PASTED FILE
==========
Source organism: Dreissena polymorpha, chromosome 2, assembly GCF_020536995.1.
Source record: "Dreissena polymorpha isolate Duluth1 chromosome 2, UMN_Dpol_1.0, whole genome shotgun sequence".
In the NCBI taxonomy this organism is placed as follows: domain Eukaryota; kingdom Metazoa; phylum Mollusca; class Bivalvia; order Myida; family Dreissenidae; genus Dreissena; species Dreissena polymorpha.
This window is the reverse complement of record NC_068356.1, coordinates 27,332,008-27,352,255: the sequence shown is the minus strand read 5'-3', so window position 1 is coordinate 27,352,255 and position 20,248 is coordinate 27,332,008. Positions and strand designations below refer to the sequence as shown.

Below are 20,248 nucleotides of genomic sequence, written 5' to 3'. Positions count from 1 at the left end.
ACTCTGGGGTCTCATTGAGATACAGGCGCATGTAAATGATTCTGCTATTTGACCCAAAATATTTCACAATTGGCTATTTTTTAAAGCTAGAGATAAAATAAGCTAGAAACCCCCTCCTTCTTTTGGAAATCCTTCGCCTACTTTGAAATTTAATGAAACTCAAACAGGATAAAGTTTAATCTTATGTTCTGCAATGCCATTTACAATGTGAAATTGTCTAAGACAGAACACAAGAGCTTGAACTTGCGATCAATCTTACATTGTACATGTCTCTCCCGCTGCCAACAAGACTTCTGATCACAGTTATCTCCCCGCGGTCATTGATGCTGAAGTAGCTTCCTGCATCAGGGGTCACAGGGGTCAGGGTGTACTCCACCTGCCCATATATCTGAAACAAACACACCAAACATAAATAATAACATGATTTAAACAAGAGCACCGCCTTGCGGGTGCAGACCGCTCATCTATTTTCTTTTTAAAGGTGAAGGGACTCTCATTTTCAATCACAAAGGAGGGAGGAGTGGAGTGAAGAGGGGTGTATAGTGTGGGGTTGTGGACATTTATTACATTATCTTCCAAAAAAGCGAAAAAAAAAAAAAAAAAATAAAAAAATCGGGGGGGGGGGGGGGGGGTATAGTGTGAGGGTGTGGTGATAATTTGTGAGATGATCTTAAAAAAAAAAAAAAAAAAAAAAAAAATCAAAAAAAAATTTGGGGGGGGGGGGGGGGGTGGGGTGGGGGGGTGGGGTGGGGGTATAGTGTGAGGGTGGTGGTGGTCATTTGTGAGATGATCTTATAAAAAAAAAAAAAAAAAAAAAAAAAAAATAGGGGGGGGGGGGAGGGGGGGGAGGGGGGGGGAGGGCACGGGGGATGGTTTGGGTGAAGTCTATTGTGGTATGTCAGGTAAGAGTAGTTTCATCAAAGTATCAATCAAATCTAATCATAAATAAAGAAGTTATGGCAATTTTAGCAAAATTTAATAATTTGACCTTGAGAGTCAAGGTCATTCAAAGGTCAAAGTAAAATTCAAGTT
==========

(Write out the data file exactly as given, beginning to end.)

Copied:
Source organism: Dreissena polymorpha, chromosome 2, assembly GCF_020536995.1.
Source record: "Dreissena polymorpha isolate Duluth1 chromosome 2, UMN_Dpol_1.0, whole genome shotgun sequence".
In the NCBI taxonomy this organism is placed as follows: domain Eukaryota; kingdom Metazoa; phylum Mollusca; class Bivalvia; order Myida; family Dreissenidae; genus Dreissena; species Dreissena polymorpha.
This window is the reverse complement of record NC_068356.1, coordinates 27,332,008-27,352,255: the sequence shown is the minus strand read 5'-3', so window position 1 is coordinate 27,352,255 and position 20,248 is coordinate 27,332,008. Positions and strand designations below refer to the sequence as shown.

Below are 20,248 nucleotides of genomic sequence, written 5' to 3'. Positions count from 1 at the left end.
ACTCTGGGGTCTCATTGAGATACAGGCGCATGTAAATGATTCTGCTATTTGACCCAAAATATTTCACAATTGGCTATTTTTTAAAGCTAGAGATAAAATAAGCTAGAAACCCCCTCCTTCTTTTGGAAATCCTTCGCCTACTTTGAAATTTAATGAAACTCAAACAGGATAAAGTTTAATCTTATGTTCTGCAATGCCATTTACAATGTGAAATTGTCTAAGACAGAACACAAGAGCTTGAACTTGCGATCAATCTTACATTGTACATGTCTCTCCCGCTGCCAACAAGACTTCTGATCACAGTTATCTCCCCGCGGTCATTGATGCTGAAGTAGCTTCCTGCATCAGGGGTCACAGGGGTCAGGGTGTACTCCACCTGCCCATATATCTGAAACAAACACACCAAACATAAATAATAACATGATTTAAACAAGAGCACCGCCTTGCGGGTGCAGACCGCTCATCTATTTTCTTTTTAAAGGTGAAGGGACTCTCATTTTCAATCACAAAGGAGGGAGGAGTGGAGTGAAGAGGGGTGTATAGTGTGGGGTTGTGGACATTTATTACATTATCTTCCAAAAAAGCGAAAAAAAAAAAAAAAAAATAAAAAAATCGGGGGGGGGGGGGGGGGGTATAGTGTGAGGGTGTGGTGATAATTTGTGAGATGATCTTAAAAAAAAAAAAAAAAAAAAAAAAAATCAAAAAAAAATTTGGGGGGGGGGGGGGGGGTGGGGTGGGGGGGTGGGGTGGGGGTATAGTGTGAGGGTGGTGGTGGTCATTTGTGAGATGATCTTATAAAAAAAAAAAAAAAAAAAAAAAAAAAATAGGGGGGGGGGGGAGGGGGGGGAGGGGGGGGGAGGGCACGGGGGATGGTTTGGGTGAAGTCTATTGTGGTATGTCAGGTAAGAGTAGTTTCATCAAAGTATCAATCAAATCTAATCATAAATAAAGAAGTTATGGCAATTTTAGCAAAATTTAATAATTTGACCTTGAGAGTCAAGGTCATTCAAAGGTCAAAGTAAAATTCAAGTT